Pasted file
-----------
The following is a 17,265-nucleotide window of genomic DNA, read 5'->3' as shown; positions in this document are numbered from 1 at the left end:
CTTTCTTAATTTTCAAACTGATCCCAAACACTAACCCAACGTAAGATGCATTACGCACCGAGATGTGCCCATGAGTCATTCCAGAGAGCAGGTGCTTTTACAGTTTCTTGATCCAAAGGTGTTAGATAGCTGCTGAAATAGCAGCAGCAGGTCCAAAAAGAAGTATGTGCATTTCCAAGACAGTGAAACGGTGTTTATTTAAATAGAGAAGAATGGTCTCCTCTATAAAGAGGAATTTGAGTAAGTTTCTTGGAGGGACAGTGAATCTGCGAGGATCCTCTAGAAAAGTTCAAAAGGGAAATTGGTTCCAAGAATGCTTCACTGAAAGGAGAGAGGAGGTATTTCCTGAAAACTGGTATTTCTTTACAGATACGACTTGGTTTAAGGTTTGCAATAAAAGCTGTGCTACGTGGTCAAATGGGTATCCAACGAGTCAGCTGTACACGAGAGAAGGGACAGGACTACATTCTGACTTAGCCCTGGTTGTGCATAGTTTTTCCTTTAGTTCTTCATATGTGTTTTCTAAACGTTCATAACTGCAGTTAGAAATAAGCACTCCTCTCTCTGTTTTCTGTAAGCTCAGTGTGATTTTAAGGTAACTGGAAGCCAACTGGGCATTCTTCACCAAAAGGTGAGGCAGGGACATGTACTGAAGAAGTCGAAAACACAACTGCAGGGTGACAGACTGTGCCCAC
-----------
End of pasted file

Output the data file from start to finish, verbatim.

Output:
The following is a 17,265-nucleotide window of genomic DNA, read 5'->3' as shown; positions in this document are numbered from 1 at the left end:
CTTTCTTAATTTTCAAACTGATCCCAAACACTAACCCAACGTAAGATGCATTACGCACCGAGATGTGCCCATGAGTCATTCCAGAGAGCAGGTGCTTTTACAGTTTCTTGATCCAAAGGTGTTAGATAGCTGCTGAAATAGCAGCAGCAGGTCCAAAAAGAAGTATGTGCATTTCCAAGACAGTGAAACGGTGTTTATTTAAATAGAGAAGAATGGTCTCCTCTATAAAGAGGAATTTGAGTAAGTTTCTTGGAGGGACAGTGAATCTGCGAGGATCCTCTAGAAAAGTTCAAAAGGGAAATTGGTTCCAAGAATGCTTCACTGAAAGGAGAGAGGAGGTATTTCCTGAAAACTGGTATTTCTTTACAGATACGACTTGGTTTAAGGTTTGCAATAAAAGCTGTGCTACGTGGTCAAATGGGTATCCAACGAGTCAGCTGTACACGAGAGAAGGGACAGGACTACATTCTGACTTAGCCCTGGTTGTGCATAGTTTTTCCTTTAGTTCTTCATATGTGTTTTCTAAACGTTCATAACTGCAGTTAGAAATAAGCACTCCTCTCTCTGTTTTCTGTAAGCTCAGTGTGATTTTAAGGTAACTGGAAGCCAACTGGGCATTCTTCACCAAAAGGTGAGGCAGGGACATGTACTGAAGAAGTCGAAAACACAACTGCAGGGTGACAGACTGTGCCCAC